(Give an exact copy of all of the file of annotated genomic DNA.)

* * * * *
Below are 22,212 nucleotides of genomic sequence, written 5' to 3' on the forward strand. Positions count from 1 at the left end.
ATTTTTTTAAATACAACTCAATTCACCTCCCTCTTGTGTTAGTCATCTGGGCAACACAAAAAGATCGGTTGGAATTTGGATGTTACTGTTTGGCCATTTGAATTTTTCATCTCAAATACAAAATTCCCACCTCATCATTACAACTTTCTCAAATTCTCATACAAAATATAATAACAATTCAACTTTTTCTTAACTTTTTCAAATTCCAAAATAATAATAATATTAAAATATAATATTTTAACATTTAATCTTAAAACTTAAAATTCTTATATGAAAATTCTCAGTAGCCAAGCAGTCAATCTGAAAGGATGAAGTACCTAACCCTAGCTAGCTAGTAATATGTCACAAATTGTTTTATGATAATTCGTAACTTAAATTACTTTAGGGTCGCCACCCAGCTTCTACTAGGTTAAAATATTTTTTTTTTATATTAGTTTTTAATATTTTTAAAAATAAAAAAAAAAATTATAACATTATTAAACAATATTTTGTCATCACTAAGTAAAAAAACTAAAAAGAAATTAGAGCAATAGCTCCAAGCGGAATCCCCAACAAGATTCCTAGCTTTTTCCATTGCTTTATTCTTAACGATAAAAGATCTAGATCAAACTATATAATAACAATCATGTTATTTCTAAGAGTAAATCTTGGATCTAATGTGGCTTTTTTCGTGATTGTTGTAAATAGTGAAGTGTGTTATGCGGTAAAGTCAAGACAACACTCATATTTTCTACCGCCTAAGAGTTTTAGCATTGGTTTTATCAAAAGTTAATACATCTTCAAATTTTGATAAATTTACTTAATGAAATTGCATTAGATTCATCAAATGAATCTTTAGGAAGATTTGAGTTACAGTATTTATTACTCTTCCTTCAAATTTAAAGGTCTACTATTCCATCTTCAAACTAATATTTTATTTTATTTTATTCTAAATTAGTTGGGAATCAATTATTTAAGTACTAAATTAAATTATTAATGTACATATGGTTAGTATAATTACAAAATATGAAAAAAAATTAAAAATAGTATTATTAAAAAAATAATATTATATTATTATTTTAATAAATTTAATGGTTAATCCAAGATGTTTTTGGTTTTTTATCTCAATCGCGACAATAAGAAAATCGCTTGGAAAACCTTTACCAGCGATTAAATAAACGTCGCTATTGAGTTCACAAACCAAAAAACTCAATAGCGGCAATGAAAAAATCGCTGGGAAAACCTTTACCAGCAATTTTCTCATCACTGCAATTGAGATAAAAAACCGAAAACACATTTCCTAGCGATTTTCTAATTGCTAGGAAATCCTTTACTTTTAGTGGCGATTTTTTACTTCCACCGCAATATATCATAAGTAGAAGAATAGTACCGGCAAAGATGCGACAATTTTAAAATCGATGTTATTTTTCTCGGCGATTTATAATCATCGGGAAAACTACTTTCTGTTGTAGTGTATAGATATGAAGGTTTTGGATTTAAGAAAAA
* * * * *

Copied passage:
Below are 22,212 nucleotides of genomic sequence, written 5' to 3' on the forward strand. Positions count from 1 at the left end.
ATTTTTTTAAATACAACTCAATTCACCTCCCTCTTGTGTTAGTCATCTGGGCAACACAAAAAGATCGGTTGGAATTTGGATGTTACTGTTTGGCCATTTGAATTTTTCATCTCAAATACAAAATTCCCACCTCATCATTACAACTTTCTCAAATTCTCATACAAAATATAATAACAATTCAACTTTTTCTTAACTTTTTCAAATTCCAAAATAATAATAATATTAAAATATAATATTTTAACATTTAATCTTAAAACTTAAAATTCTTATATGAAAATTCTCAGTAGCCAAGCAGTCAATCTGAAAGGATGAAGTACCTAACCCTAGCTAGCTAGTAATATGTCACAAATTGTTTTATGATAATTCGTAACTTAAATTACTTTAGGGTCGCCACCCAGCTTCTACTAGGTTAAAATATTTTTTTTTTATATTAGTTTTTAATATTTTTAAAAATAAAAAAAAAAATTATAACATTATTAAACAATATTTTGTCATCACTAAGTAAAAAAACTAAAAAGAAATTAGAGCAATAGCTCCAAGCGGAATCCCCAACAAGATTCCTAGCTTTTTCCATTGCTTTATTCTTAACGATAAAAGATCTAGATCAAACTATATAATAACAATCATGTTATTTCTAAGAGTAAATCTTGGATCTAATGTGGCTTTTTTCGTGATTGTTGTAAATAGTGAAGTGTGTTATGCGGTAAAGTCAAGACAACACTCATATTTTCTACCGCCTAAGAGTTTTAGCATTGGTTTTATCAAAAGTTAATACATCTTCAAATTTTGATAAATTTACTTAATGAAATTGCATTAGATTCATCAAATGAATCTTTAGGAAGATTTGAGTTACAGTATTTATTACTCTTCCTTCAAATTTAAAGGTCTACTATTCCATCTTCAAACTAATATTTTATTTTATTTTATTCTAAATTAGTTGGGAATCAATTATTTAAGTACTAAATTAAATTATTAATGTACATATGGTTAGTATAATTACAAAATATGAAAAAAAATTAAAAATAGTATTATTAAAAAAATAATATTATATTATTATTTTAATAAATTTAATGGTTAATCCAAGATGTTTTTGGTTTTTTATCTCAATCGCGACAATAAGAAAATCGCTTGGAAAACCTTTACCAGCGATTAAATAAACGTCGCTATTGAGTTCACAAACCAAAAAACTCAATAGCGGCAATGAAAAAATCGCTGGGAAAACCTTTACCAGCAATTTTCTCATCACTGCAATTGAGATAAAAAACCGAAAACACATTTCCTAGCGATTTTCTAATTGCTAGGAAATCCTTTACTTTTAGTGGCGATTTTTTACTTCCACCGCAATATATCATAAGTAGAAGAATAGTACCGGCAAAGATGCGACAATTTTAAAATCGATGTTATTTTTCTCGGCGATTTATAATCATCGGGAAAACTACTTTCTGTTGTAGTGTATAGATATGAAGGTTTTGGATTTAAGAAAAA